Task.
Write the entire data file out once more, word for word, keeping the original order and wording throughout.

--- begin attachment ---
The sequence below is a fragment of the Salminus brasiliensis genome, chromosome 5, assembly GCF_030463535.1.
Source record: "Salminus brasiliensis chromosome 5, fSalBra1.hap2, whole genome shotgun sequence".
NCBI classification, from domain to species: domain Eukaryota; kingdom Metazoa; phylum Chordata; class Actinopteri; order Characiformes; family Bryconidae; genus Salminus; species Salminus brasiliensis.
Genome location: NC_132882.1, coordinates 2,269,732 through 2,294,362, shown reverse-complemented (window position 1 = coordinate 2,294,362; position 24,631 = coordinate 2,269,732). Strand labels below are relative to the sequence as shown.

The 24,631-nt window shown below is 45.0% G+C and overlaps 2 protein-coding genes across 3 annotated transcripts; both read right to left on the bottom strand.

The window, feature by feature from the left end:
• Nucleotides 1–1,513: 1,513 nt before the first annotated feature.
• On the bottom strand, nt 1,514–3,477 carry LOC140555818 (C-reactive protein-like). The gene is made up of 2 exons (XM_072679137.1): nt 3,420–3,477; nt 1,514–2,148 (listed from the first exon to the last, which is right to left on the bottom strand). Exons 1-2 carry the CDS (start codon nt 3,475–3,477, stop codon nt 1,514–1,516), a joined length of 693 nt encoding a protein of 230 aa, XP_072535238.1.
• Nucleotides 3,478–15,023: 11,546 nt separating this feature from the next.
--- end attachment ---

The sequence below is a fragment of the Salminus brasiliensis genome, chromosome 5, assembly GCF_030463535.1.
Source record: "Salminus brasiliensis chromosome 5, fSalBra1.hap2, whole genome shotgun sequence".
NCBI classification, from domain to species: domain Eukaryota; kingdom Metazoa; phylum Chordata; class Actinopteri; order Characiformes; family Bryconidae; genus Salminus; species Salminus brasiliensis.
Genome location: NC_132882.1, coordinates 2,269,732 through 2,294,362, shown reverse-complemented (window position 1 = coordinate 2,294,362; position 24,631 = coordinate 2,269,732). Strand labels below are relative to the sequence as shown.

The 24,631-nt window shown below is 45.0% G+C and overlaps 2 protein-coding genes across 3 annotated transcripts; both read right to left on the bottom strand.

The window, feature by feature from the left end:
• Nucleotides 1–1,513: 1,513 nt before the first annotated feature.
• On the bottom strand, nt 1,514–3,477 carry LOC140555818 (C-reactive protein-like). The gene is made up of 2 exons (XM_072679137.1): nt 3,420–3,477; nt 1,514–2,148 (listed from the first exon to the last, which is right to left on the bottom strand). Exons 1-2 carry the CDS (start codon nt 3,475–3,477, stop codon nt 1,514–1,516), a joined length of 693 nt encoding a protein of 230 aa, XP_072535238.1.
• Nucleotides 3,478–15,023: 11,546 nt separating this feature from the next.